Iron Test Kits

Visual Kits

Range MDL Method Type Kit Cat. No. Refill Cat. No.
0-1 & 1-10 ppm 0.05 ppm Phenanthroline (total & ferrous) CHEMets K-6210 R-6201
0-1 & 1-10 ppm 0.05 ppm Phenanthroline (total & soluble) CHEMets K-6010 R-6001
0-30 & 30-300 ppm 5 ppm Phenanthroline (total & ferrous) VACUettes K-6210D R-6201D
0-30 & 30-300 ppm 5 ppm Phenanthroline (total & soluble) VACUettes K-6010D R-6001D
0-60 & 60-600 ppm 10 ppm Phenanthroline (total & soluble) VACUettes K-6010A R-6001A
0-120 & 120-1200 ppm 20 ppm Phenanthroline (total & soluble) VACUettes K-6010B R-6001B
0-1200 & 1200-12,000 ppm 200 ppm Phenanthroline (total & soluble) VACUettes K-6010C R-6001C
0-100 & 100-1000 mg/l 5 mg/l Ferric Thiocyanate (Iron in brine) CHEMets K-6002 R-6002

Instrumental Kits

Range Method Type Kit Cat. No.
0-2.50 ppm PDTS (total) Vacu-vials K-6023
0-6.00 ppm Phenanthroline (total & ferrous) Vacu-vials K-6203
0-6.00 ppm Phenanthroline (total & soluble) Vacu-vials K-6003
0-25.0 ppm Phenanthroline (total & soluble) Vacu-vials K-6013

The CHEMetrics test kits for the determination of Iron in aqueous solutions are based on patented Self-Filling Reagent Ampoule technology, and employ the phenanthroline, PDTS and ferric thiocyanate methods, delivering sensitivity and accuracy within two minutes or less. Premixed. Premeasured. Precise. Each kit contains 30 tests. Suitable for potable and surface water as well as oil field brine testing.

The Phenanthroline Method (total & soluble; total & ferrous)

With the Phenanthroline method, ferrous iron reacts with 1,10-phenanthroline to form an orange-coloured chelate. To determine total iron, thioglycolic acid solution is added to reduce ferric iron to the ferrous state. The reagent formulation minimises interferences from various metals. Results are expressed as ppm (mg/l) Fe.

APHA Standard Methods, 22nded., Method 3500-Fe B - 1997.
ASTM D 1068-77, Iron in Water, Test Method A.
J.A. Tetlow and A.L. Wilson, "The Absorptiometric Determination of Iron in Boiler Feed-water," Analyst. Vol. 89, p. 442 (1964).

The PDTS Method (total)

CHEMetrics' colourimetric method for determining total iron uses thioglycolic acid to dissolve particulate iron and to reduce iron from the ferric to the ferrous state. Ferrous iron then reacts with PDTS (3-(2-pyridyl)-5,6- bis(4-phenylsulfonic acid)-1,2,4-triazine disodium salt) in acid solution to form a purple-coloured chelate. Results are expressed as ppm (mg/l) Fe.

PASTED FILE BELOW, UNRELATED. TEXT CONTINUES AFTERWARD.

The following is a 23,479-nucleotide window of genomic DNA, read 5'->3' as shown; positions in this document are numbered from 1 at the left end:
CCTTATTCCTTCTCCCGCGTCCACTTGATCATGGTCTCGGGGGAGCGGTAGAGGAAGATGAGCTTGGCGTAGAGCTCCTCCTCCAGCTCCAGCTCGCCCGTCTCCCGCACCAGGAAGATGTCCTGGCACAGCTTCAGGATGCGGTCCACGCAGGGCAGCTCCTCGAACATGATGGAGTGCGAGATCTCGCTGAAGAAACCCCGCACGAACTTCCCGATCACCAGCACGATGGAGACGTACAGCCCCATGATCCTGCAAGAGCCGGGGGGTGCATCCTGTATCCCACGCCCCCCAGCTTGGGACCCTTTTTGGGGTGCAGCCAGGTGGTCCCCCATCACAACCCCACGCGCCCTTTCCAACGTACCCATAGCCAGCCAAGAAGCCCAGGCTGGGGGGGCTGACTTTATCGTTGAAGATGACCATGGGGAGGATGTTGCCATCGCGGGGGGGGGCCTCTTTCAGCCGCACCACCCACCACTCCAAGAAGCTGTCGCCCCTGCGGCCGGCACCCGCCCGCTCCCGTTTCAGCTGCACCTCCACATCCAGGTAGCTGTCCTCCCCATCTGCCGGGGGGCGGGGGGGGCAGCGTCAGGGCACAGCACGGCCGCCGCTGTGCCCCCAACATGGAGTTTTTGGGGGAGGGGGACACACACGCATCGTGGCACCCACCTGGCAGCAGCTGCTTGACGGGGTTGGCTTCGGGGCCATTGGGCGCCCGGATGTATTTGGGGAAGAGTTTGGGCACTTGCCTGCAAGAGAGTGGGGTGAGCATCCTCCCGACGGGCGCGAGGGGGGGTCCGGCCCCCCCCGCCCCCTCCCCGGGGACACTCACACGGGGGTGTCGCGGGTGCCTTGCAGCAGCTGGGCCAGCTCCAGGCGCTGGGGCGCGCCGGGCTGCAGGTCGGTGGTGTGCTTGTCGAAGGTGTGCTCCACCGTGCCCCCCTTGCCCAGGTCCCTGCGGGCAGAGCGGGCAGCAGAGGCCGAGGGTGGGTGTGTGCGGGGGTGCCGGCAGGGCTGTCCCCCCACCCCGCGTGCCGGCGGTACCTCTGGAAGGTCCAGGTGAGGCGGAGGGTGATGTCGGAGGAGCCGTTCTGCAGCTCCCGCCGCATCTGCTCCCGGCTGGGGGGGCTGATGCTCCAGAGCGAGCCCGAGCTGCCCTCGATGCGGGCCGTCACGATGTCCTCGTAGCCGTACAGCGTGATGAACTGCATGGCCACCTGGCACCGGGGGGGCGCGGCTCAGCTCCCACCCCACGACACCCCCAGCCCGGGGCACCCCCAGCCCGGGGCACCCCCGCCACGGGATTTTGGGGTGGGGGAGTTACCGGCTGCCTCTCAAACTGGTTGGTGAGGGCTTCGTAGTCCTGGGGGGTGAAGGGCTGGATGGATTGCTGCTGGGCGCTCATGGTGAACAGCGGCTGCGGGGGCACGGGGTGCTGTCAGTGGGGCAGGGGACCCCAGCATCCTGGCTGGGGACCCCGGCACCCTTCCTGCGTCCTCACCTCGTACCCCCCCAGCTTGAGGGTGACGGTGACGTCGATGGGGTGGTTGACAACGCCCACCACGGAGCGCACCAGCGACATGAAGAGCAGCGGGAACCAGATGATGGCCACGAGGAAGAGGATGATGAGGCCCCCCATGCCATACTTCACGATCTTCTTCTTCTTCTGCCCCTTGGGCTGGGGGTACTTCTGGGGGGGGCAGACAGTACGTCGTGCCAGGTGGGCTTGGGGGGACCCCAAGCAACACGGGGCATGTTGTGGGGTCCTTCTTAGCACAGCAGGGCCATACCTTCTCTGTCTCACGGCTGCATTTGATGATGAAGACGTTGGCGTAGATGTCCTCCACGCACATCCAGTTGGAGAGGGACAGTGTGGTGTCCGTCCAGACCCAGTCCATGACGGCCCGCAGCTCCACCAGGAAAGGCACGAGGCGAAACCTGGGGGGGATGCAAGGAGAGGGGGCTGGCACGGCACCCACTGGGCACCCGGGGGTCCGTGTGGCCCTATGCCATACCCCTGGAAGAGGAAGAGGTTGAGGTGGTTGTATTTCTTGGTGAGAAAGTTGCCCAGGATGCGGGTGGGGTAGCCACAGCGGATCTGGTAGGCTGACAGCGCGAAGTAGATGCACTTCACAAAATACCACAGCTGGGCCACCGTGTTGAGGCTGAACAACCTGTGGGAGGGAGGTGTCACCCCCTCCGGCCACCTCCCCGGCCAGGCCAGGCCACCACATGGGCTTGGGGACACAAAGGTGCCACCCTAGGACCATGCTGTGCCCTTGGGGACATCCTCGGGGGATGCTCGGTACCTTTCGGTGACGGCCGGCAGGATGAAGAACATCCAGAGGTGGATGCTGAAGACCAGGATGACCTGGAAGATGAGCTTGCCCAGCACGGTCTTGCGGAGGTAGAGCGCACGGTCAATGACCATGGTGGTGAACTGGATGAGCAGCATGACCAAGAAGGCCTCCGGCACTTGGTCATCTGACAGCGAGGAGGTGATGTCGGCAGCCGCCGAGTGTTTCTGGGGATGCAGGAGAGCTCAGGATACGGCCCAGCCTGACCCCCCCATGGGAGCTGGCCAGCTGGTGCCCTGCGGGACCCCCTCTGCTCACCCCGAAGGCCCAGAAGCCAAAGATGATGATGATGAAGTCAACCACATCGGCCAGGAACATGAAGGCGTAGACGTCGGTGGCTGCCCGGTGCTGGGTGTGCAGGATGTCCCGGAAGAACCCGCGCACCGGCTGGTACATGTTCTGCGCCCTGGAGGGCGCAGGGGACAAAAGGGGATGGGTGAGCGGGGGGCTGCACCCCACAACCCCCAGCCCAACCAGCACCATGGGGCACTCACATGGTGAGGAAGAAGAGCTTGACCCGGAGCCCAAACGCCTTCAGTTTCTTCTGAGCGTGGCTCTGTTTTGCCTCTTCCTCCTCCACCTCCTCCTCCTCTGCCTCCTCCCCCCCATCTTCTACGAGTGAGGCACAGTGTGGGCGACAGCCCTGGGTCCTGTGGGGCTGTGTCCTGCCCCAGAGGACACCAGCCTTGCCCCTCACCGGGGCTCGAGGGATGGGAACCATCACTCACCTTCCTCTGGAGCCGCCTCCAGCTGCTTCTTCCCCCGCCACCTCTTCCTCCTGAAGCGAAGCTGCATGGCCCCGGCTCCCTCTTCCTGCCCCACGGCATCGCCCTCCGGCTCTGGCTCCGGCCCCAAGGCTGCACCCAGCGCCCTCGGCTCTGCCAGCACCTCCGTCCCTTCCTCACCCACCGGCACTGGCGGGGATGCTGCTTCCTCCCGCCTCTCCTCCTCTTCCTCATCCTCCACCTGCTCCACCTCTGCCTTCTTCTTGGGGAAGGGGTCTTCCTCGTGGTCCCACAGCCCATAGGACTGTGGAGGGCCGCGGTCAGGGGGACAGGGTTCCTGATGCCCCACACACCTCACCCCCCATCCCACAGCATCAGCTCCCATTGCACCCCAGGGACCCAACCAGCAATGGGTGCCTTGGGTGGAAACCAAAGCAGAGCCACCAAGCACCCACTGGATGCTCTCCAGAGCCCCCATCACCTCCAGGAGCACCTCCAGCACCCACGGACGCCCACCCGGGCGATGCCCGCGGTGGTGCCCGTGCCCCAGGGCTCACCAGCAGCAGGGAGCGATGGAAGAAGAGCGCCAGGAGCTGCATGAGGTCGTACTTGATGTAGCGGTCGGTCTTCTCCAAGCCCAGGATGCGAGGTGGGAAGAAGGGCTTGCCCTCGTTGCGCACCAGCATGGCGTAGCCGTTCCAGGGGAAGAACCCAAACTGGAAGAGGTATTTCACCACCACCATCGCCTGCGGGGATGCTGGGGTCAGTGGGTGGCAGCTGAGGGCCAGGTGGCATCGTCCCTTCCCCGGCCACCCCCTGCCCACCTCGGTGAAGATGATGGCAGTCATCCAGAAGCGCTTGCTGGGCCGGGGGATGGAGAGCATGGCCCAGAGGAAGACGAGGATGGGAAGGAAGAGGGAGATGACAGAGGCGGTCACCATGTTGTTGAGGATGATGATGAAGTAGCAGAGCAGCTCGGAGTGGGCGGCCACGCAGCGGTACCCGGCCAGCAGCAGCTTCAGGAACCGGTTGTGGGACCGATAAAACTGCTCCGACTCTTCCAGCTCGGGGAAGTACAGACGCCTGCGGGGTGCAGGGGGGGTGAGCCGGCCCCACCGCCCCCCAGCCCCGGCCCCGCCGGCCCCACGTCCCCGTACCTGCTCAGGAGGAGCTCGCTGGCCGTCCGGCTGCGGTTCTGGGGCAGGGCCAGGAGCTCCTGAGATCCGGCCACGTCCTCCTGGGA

G. Frederick Smith Chemical Co., The Iron Reagents, 3rd ed., p. 47 (1980).
J. A. Tetlow and A. L. Wilson, "The Absorptiometric Determination of Iron in Boiler Feed-water," Analyst. Vol. 89, p. 442 (1964).

The Ferric Thiocyanate Method (Iron in Brine)

The Iron in Brine test employs the ferric thiocyanate chemistry. In an acidic solution, hydrogen peroxide oxidises ferrous iron. The resulting ferric iron reacts with ammonium thiocyanate forming a red-orange colored thiocyanate complex, in direct proportion to the iron concentration.

Results, expressed in mg/l, can be converted to mg/kg by dividing by the density of the brine.

D. F. Boltz and J. A. Howell, eds., Colorimetric Determination of Nonmetals, 2nd ed., Vol. 8, p. 304 (1978).
Carpenter, J.F. "A New Field Method for Determining the Levels of Iron Contamination in Oilfield Completion Brine", SPE International Symposium (2004).


Iron is present in nature in the form of its oxides, or in combination with silicon or sulphur. The soluble iron content of surface waters rarely exceeds 1 mg/l, while ground waters often contain higher concentrations. The US National Secondary Drinking Water Standard for iron is 0.3 mg/l, as iron concentrations in excess of 0.3 mg/l impart a foul taste and cause staining. High concentrations in surface waters can indicate the presence of industrial effluents or runoff.

Iron contamination in oil field brines are typically a result of corrosion processes of iron-containing metallic components and equipment. Accumulation of insoluble iron salts in a brine completion fluid can result in substantial formation damage and can significantly affect the productivity of an oil well. Quantifying total iron in brine is critical.

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